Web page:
Update: All eyes on the rivers
As of Thursday afternoon, the high water was still mostly at its worst in Ohio counties.
The exception to that was Mason County, where the Ohio River was above flood stage.
The Ohio River Thursday afternoon was still above flood stage at Parkersburg, Marietta and Willow Island, although the river crest predictions have been revised.
It was also still below flood stage at reporting points as far north at Pittsburgh.
But in northern Washington County, it was a different story.
The flooding there was enough for Frontier Local Schools to close its doors as of noon Thursday.
"Six of our nine buses travel on (Ohio) route 26, and that's where the problem is," Superintendent Beth Brown told us. "Currently, the water is out in eight different places along that route. When it affects 3/4 of your drivers, and affects 3/4 of our district, then we have to take precautions to get everyone home safe."
High water was reported in northern Washington County along Duck Creek in Macksburg, Whipple and Harrietsburg, and along the Little Muskingum River at Bloomfield.
We've also received flooding reports from Noble County.
Wood County's 911 center told us portions of Stillwell and Waverly roads were closed early Thursday morning by high water. No other road closings were reported Thursday afternoon.
Will the rain that falls in the next 24 hours affect the river water levels?
"I don't think we can hold much more water here," replied Mike Shook, Wood County Emergency Services Director. "It's going to be significant."
But so far, creeks that flow into the rivers have remained fairly steady, and the same was true Wednesday with the rivers themselves.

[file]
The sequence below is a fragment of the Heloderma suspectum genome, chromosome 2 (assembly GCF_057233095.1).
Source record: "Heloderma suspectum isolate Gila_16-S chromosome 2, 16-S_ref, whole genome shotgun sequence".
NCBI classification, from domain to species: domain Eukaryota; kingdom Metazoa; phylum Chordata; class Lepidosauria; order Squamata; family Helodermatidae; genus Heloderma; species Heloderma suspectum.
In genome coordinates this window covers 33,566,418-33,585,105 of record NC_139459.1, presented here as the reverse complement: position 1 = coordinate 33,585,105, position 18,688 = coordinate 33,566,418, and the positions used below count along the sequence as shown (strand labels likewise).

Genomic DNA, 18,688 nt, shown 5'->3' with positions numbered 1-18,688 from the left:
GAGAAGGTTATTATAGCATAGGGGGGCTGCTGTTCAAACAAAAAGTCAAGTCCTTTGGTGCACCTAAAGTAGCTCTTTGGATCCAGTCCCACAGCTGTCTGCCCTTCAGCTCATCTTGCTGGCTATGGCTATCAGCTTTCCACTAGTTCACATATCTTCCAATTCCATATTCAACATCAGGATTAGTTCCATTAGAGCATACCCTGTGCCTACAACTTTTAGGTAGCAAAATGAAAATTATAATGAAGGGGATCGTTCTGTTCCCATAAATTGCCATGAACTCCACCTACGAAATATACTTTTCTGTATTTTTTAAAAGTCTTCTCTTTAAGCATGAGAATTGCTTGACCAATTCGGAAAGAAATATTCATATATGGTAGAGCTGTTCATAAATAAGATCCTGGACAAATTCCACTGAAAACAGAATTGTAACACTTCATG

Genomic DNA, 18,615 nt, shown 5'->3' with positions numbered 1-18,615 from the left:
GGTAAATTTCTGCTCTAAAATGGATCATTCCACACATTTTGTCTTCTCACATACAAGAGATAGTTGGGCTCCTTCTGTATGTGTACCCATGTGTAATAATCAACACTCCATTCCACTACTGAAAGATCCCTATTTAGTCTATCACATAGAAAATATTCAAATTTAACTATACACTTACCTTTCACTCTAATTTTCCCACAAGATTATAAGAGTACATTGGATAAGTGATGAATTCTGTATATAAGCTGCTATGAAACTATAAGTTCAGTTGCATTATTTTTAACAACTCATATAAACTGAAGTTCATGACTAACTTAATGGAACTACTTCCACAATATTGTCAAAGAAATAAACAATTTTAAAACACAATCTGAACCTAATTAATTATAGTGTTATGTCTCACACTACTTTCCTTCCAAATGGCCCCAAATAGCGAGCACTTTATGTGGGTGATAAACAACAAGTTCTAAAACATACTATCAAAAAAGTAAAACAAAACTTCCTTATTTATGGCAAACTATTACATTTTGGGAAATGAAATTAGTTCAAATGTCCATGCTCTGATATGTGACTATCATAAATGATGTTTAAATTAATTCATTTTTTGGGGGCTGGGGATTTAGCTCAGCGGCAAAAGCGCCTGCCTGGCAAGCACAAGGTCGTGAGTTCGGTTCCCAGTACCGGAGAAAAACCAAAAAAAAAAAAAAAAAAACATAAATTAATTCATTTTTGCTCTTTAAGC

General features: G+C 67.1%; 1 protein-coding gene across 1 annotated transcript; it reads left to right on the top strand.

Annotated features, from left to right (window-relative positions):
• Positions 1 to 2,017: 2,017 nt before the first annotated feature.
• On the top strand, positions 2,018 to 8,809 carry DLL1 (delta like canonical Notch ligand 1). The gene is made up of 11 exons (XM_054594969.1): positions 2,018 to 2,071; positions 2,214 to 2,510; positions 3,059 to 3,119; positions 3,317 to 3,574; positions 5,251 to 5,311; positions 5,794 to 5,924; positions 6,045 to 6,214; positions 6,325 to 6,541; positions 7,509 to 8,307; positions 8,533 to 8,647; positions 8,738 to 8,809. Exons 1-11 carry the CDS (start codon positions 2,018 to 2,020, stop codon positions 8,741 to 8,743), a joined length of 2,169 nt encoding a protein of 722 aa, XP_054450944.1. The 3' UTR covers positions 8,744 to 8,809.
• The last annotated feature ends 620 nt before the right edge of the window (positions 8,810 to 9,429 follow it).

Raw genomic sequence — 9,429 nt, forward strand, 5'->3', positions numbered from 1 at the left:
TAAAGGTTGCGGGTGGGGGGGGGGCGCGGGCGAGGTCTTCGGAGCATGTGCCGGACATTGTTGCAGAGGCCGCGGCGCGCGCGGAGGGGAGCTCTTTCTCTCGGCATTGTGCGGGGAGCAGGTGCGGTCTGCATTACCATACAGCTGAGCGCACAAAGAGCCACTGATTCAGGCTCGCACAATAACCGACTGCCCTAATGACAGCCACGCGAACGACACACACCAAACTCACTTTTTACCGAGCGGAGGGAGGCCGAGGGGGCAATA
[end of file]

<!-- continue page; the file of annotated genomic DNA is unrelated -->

"The Little Muskingum had some flooding Monday,(but) it was just up on the roadway and went down fairly quickly," said Richard Hays, Emergency Services Director, Washington County. "On Duck Creek, we didn't have any reports of water across the road, but it was up at Macksburg and some of the Whipple Straits area."
In the next 24 to 48 hours, area river watchers are not just going to be monitoring what comes down from the sky in our area. They're also going to be watching areas north and south of us along the Ohio River.
"Depending on whatever Pittsburgh gets, it affects our raising of the Ohio River," Hays said . "So if Pittsburgh would get more rain than we're predicting, that could change."
"I'm watching up north, but I'm more concentrated on the south," Shook noted, "because the water is starting to rise along the Ohio River south of us, and I suspect it's going to work its way up river."
Major flooding is not expected on the rivers, but it all depends on Mother Nature.